Little remembered the riot and rebuilding in a previous interview: "The Lord blessed me and Pressley. At the time I am reckoning, we had worked hard to better ourselves, for seven long hard years. At the end of our efforts, we had two rental houses, a new beauty salon, a comfortable home, with five rooms of brand new furniture. We thought we were sitting pretty.
"In a matter of four days in the early summer of 1921, all went up in the runaway flames and smoke in the horror now known as the Tulsa Race Riot. We lost everything.
"In the end, we didn't get hardly any help from the white community. We had to save our own, use what small means we had and cooperate together. Our top wages then were $5 to $10 a week, and we couldn't even borrow money. We had to cooperate together; there was no other choice. Little by little, we built our business back up — beauty shops, our own drug stores, grocery stores, our own barbershops, tailors’ shops, you name it."
Rampant land speculation, proposed zoning changes that would have made rebuilding cost-prohibitive, and a lack of community and governmental leadership could not quell the spirit of the Greenwood pioneers. These challenges, daunting though they may have been, were rebuffed by the Greenwood community.
The black law firm of Spears, Franklin & Associates, for example, successfully overturned a City of Tulsa fire ordinance that would have made rebuilding in Greenwood impossible for many. The firm also provided legal assistance to riot victims. It lodged claims against the City of Tulsa and insurance companies for damage occasioned by the riot.
Beyond that, the firm counseled and consoled riot victims and made urgent appeals to African-Americans nationwide for assistance. (One of the firm's partners, B.C. Franklin, is the father of famed historian John Hope Franklin, professor emeritus at Duke University.)
The American Red Cross, under the able leadership of Maurice Willows (the grandfather of Tulsa's Bob Hower) by all accounts provided stellar care for victims of the riot. Food, shelter, clothing, medical assistance-the American Red Cross supplied desperately-needed comfort and calm in the wake of Tulsa's manmade storm.
Over time, Greenwood would regain her vaunted status as America's "Black Wall Street." Mt. Zion Baptist Church epitomizes the remarkable courage and determination of the people of post-riot Greenwood. Mt. Zion was only six weeks old when the riot broke out. The $75,000 church had been built with the help of a $50,000 loan from an individual in the community.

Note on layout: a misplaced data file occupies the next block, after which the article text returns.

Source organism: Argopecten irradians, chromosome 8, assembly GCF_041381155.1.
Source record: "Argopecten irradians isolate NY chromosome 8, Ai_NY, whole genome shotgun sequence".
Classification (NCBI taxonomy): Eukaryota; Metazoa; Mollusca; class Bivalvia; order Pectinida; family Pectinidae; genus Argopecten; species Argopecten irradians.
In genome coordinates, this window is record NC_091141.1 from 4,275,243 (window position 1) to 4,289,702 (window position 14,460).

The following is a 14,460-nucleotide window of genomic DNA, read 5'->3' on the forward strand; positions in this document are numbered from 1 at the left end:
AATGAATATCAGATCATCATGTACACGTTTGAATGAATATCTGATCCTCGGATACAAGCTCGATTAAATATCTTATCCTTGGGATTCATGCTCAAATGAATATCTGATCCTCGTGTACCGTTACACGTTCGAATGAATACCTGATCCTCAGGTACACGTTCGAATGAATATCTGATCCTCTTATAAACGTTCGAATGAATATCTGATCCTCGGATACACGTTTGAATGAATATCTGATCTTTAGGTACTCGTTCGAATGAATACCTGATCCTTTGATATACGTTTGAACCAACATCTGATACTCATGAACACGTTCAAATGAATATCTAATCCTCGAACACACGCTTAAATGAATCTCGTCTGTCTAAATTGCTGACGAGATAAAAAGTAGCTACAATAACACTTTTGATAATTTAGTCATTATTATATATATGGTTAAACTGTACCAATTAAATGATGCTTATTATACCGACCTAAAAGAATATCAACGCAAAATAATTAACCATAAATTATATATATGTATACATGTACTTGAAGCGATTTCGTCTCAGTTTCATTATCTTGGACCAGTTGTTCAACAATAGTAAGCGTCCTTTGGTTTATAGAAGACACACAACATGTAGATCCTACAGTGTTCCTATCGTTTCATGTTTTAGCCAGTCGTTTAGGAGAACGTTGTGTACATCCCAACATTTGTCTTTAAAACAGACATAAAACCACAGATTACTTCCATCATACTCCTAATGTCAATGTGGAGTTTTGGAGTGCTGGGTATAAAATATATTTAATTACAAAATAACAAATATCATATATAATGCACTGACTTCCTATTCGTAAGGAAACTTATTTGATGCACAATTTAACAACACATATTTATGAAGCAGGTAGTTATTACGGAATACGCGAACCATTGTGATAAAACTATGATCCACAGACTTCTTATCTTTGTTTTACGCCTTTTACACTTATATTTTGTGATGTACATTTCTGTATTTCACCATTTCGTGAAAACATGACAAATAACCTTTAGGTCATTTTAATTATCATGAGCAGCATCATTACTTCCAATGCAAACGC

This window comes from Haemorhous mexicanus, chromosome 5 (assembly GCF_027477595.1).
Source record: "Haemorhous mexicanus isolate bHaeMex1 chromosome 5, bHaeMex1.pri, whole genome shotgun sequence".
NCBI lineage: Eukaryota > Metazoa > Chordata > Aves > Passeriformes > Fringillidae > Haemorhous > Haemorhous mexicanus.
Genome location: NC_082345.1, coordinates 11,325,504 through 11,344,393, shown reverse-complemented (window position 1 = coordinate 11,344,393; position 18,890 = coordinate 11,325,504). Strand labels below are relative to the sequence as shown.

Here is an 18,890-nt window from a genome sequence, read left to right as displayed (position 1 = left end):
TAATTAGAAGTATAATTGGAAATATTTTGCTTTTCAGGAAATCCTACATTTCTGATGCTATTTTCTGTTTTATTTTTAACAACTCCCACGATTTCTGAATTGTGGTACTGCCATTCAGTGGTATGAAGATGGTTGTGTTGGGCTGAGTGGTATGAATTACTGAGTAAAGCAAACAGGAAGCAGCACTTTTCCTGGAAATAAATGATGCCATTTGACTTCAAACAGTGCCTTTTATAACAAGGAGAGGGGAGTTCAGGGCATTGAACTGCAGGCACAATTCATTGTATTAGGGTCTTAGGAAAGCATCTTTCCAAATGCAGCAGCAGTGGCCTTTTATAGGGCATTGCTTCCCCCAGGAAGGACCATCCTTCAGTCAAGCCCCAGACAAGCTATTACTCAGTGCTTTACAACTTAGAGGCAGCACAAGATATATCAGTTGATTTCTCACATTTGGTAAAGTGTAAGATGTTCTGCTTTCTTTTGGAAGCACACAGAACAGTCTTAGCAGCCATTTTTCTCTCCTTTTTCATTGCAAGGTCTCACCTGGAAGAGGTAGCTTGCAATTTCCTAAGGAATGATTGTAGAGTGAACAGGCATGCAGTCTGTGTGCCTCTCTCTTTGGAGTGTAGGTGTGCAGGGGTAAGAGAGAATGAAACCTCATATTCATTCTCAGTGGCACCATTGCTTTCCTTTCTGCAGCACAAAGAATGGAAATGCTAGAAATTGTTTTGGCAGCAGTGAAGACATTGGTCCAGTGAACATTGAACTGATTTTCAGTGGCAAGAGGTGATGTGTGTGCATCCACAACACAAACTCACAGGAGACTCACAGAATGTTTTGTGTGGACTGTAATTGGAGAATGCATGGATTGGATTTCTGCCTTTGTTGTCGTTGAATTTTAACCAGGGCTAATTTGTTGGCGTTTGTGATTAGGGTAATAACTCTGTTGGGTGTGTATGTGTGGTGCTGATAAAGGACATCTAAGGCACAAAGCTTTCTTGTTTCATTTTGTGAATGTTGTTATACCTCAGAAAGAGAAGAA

Rumors during the unrest that preceded the riot included a fictitious but persistent story that Mt. Zion housed a stash of arms for the looming racial conflict. The mob torched Mt. Zion during the riot, leaving nothing but a dirt floor basement.
Church members, still dazed by the devastation, had to make several key decisions. They elected to continue to meet, often in private homes. When presented with the option of extinguishing the $50,000 mortgage through bankruptcy, the church leadership balked. While the legal obligation could perhaps be eliminated, they felt a moral obligation to pay off the loan, even absent the building. Decades later, Mt. Zion did just that. The church paid off the loan and raised enough money to build a new structure.
Remarkably, and in stunningly short order, the Greenwood District came alive once again, bigger and better than ever.
George W. Buckner, special representative of the National Urban League, captured an outsider's view of Greenwood during the post-riot and rebuilding phase in a 1922 article "Second View of City of Ruins" saying:
"'Wonderful' is the spontaneous acclaim of anyone who visits Tulsa today after seeing the burned area immediately following the disaster there June 1st of last year. The former business section which consisted largely of Greenwood Avenue has been transformed from ragged, unsightly walls to modern structures where small, thriving businesses of every kind are meeting the needs of the people. The formed [sic] residential sections which resembled a camp of soldiers in war, having been covered with tents and improvised shacks, are now being rapidly replaced by more substantial homes ..."
By 1942, some 242 businesses called the Greenwood District home. The Greenwood story speaks to the triumph of the human spirit and to the timeless, universal virtues we all cherish: faith, determination, integrity, humility and compassion.
Integration, urban renewal, a new business climate and the aging of the early Greenwood pioneers caused the community to decline through the years, beginning in the 1960s and continuing throughout the 1970s and early 1980s. Now, as the area sits poised for a renaissance, the ghosts of Greenwood past loom large on the horizon.